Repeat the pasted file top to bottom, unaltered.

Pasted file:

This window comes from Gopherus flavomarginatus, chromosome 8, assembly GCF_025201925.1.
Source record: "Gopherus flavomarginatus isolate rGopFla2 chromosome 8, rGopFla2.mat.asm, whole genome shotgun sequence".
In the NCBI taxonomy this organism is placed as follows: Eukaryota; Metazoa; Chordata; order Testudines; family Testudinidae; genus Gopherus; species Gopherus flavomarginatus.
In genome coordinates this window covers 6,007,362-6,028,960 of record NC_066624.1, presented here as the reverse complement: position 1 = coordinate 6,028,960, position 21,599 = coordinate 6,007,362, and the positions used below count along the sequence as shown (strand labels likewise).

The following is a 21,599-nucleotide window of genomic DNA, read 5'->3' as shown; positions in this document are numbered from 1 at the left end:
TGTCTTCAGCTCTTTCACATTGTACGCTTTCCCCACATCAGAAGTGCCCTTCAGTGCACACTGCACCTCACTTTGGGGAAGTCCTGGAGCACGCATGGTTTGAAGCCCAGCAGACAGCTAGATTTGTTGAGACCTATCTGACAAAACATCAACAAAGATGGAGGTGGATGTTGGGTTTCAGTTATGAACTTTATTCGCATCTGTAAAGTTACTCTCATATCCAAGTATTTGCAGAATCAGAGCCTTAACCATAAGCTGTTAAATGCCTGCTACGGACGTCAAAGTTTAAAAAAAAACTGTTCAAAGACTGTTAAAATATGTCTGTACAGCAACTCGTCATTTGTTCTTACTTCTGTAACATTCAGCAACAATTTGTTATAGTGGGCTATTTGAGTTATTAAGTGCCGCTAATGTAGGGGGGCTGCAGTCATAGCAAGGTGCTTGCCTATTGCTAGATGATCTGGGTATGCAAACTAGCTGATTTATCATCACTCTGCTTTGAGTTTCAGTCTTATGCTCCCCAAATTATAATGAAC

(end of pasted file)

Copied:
This window comes from Gopherus flavomarginatus, chromosome 8, assembly GCF_025201925.1.
Source record: "Gopherus flavomarginatus isolate rGopFla2 chromosome 8, rGopFla2.mat.asm, whole genome shotgun sequence".
In the NCBI taxonomy this organism is placed as follows: Eukaryota; Metazoa; Chordata; order Testudines; family Testudinidae; genus Gopherus; species Gopherus flavomarginatus.
In genome coordinates this window covers 6,007,362-6,028,960 of record NC_066624.1, presented here as the reverse complement: position 1 = coordinate 6,028,960, position 21,599 = coordinate 6,007,362, and the positions used below count along the sequence as shown (strand labels likewise).

The following is a 21,599-nucleotide window of genomic DNA, read 5'->3' as shown; positions in this document are numbered from 1 at the left end:
TGTCTTCAGCTCTTTCACATTGTACGCTTTCCCCACATCAGAAGTGCCCTTCAGTGCACACTGCACCTCACTTTGGGGAAGTCCTGGAGCACGCATGGTTTGAAGCCCAGCAGACAGCTAGATTTGTTGAGACCTATCTGACAAAACATCAACAAAGATGGAGGTGGATGTTGGGTTTCAGTTATGAACTTTATTCGCATCTGTAAAGTTACTCTCATATCCAAGTATTTGCAGAATCAGAGCCTTAACCATAAGCTGTTAAATGCCTGCTACGGACGTCAAAGTTTAAAAAAAAACTGTTCAAAGACTGTTAAAATATGTCTGTACAGCAACTCGTCATTTGTTCTTACTTCTGTAACATTCAGCAACAATTTGTTATAGTGGGCTATTTGAGTTATTAAGTGCCGCTAATGTAGGGGGGCTGCAGTCATAGCAAGGTGCTTGCCTATTGCTAGATGATCTGGGTATGCAAACTAGCTGATTTATCATCACTCTGCTTTGAGTTTCAGTCTTATGCTCCCCAAATTATAATGAAC